My own college experience was in an excellent and historic New England college,
comparable to Davidson in your region, but older. The degree was A.B., awarded
in Latin, due to tradition. I say that just to emphasize that it was 'the real thing' -
intense, broad, scholarly and all that. I wouldn't have missed it for the world, and it did the most to build me. If your program holds your interest, and you can afford it, finish it
out. You won't regret it.

Later, over years, after a degree in librarianship, medical school, six additional training years in medicine, and a whole bunch of interspersed real work - pilot plant in acrylic fiber development, hotel desk work, picking apples,
supervising pea-cooking for the Green Giant, and most recently glass-blowing,
together with helping people struggle to find a task they could
achieve on the rez -ervation, and watching four own kids try to make a career
and taking a long time at it - while we lived in nineteen different states
to make these things happen, and practice a little medicine,
now I advise you to do one more thing: -

Find a serious vocational adviser of good quality, and take the full array of evaluatory
tests, not just in computer-y or technical fields. After all, you'll use computers in whatever you do, but the excitement of finding some real new challenges in a field you've never even thought about will bring you satisfaction in coming decades that others may never be prepared to encounter. A good careerist can lead you toward a field you have an unrecognized talent for, in a format you'd like (9-5? -really so?),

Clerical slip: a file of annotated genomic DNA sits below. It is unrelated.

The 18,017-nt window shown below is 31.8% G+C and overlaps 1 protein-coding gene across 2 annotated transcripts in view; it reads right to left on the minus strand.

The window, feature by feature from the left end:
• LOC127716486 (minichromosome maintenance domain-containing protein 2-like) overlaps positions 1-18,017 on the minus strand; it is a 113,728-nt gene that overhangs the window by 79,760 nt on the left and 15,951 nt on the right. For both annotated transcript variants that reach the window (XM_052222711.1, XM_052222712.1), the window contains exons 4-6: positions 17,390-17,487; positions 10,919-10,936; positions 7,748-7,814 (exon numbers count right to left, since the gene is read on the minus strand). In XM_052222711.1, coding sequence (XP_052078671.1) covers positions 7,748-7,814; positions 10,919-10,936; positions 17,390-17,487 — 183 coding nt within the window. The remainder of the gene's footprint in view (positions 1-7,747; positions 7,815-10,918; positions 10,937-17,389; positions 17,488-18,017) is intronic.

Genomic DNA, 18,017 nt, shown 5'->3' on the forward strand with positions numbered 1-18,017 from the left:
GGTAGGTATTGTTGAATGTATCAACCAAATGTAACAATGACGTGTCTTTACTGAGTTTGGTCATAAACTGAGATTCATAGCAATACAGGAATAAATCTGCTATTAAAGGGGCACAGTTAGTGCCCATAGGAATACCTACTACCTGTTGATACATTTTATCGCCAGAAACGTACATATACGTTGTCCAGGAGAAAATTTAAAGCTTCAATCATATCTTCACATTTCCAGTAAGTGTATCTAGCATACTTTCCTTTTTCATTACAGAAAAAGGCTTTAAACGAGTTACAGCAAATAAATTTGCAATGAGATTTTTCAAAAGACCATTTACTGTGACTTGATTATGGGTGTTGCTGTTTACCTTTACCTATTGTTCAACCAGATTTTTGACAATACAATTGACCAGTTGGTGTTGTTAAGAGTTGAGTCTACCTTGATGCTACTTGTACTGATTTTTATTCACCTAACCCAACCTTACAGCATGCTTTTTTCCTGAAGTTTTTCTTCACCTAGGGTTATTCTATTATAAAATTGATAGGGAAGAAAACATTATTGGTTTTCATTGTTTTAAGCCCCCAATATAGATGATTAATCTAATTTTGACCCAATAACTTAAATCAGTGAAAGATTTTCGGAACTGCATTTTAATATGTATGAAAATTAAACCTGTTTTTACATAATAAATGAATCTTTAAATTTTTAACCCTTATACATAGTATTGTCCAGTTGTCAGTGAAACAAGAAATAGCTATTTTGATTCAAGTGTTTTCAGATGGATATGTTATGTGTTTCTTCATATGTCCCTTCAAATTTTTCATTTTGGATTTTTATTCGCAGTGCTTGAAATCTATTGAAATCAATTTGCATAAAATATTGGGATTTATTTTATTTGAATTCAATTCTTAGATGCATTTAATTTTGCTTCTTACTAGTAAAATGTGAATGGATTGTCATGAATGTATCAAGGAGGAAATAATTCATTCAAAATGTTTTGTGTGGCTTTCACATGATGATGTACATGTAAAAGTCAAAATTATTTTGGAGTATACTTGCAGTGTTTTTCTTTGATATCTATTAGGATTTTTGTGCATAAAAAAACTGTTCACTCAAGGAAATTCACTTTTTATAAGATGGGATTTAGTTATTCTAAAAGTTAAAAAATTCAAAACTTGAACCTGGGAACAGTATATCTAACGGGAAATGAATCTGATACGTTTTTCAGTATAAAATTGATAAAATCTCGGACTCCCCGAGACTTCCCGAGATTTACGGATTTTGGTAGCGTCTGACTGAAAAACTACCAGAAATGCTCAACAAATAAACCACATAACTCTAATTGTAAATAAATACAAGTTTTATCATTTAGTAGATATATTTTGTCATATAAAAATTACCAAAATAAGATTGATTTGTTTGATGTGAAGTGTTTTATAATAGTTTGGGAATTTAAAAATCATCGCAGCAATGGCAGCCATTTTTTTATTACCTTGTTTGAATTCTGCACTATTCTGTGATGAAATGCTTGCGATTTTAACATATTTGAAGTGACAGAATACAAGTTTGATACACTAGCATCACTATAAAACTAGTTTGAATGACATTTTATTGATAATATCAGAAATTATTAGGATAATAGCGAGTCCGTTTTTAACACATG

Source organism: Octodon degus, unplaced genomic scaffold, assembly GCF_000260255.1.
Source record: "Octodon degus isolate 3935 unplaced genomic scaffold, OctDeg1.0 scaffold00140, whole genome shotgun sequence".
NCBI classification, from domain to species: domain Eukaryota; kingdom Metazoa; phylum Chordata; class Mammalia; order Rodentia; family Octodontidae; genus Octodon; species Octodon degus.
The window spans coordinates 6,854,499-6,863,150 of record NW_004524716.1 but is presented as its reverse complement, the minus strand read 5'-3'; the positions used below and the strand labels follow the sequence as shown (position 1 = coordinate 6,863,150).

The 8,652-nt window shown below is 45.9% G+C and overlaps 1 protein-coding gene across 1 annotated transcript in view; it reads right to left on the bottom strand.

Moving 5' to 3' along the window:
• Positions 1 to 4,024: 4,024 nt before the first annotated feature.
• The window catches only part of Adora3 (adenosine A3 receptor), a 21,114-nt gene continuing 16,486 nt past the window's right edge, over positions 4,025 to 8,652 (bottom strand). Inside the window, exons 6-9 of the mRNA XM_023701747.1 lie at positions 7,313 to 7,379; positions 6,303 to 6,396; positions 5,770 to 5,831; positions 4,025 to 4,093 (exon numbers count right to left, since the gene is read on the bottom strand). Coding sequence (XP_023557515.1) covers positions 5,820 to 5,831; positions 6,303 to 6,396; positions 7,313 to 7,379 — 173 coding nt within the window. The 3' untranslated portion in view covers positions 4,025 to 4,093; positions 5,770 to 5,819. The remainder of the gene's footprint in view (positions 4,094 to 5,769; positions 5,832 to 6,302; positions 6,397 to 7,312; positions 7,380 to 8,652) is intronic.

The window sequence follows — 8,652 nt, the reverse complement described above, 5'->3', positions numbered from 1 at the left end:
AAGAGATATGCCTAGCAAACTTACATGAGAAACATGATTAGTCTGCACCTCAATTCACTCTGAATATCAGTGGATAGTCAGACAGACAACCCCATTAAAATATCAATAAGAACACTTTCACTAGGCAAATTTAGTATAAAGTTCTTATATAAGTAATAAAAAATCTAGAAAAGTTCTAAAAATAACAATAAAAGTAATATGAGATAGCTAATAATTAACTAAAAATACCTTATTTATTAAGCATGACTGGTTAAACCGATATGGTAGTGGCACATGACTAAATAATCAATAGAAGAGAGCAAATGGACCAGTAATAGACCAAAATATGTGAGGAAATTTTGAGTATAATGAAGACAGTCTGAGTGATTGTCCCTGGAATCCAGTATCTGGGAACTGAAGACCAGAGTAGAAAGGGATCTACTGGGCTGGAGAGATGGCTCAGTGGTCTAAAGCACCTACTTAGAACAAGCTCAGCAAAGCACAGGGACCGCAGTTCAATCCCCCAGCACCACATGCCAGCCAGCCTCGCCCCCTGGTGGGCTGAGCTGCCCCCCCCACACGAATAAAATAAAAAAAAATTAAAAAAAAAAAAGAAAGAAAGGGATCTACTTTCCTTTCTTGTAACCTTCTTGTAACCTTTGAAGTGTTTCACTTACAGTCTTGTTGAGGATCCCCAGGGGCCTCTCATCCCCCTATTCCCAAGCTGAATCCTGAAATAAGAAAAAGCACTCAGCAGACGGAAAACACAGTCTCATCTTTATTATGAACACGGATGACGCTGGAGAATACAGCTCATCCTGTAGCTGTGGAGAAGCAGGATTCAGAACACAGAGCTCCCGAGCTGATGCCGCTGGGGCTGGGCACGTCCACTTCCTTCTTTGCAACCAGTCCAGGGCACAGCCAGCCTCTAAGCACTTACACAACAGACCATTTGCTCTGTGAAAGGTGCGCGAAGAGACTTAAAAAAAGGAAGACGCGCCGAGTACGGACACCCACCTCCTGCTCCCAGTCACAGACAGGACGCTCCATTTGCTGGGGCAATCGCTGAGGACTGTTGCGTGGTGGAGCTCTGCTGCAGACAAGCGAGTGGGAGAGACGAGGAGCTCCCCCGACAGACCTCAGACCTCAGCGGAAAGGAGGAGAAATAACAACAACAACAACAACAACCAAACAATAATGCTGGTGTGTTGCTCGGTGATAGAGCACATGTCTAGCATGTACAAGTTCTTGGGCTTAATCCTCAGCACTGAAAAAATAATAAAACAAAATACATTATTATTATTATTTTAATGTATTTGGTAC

in an area of anticipated growth and reward. Do this self-exploration SOON.

Be bold. Be independent. Yet don't neglect to seek meaningful advice.

Cheers !

Orchard
posted by Orchard at 8:57 PM on April 15, 2008 [1 favorite]


To clarify: I have graduated and already gotten my Liberal Arts Degree. I received it from CSU in Fort Collins Colorado.
posted by DetonatedManiac at 9:18 PM on April 15, 2008


I know you're asking about the IT end of the spectrum but since you said you were considering law school, and speaking as a guy currently there (and one who used to work as a database and network admin)...

...if you're seeking a 9-5 type job, law school's probably not the right choice, in the end. The system is pretty well rigged so that you graduate with enough debt (up to and over $100k) that you take the highest paying job (with concomitant demands on your time and sanity) just in order to service those payments.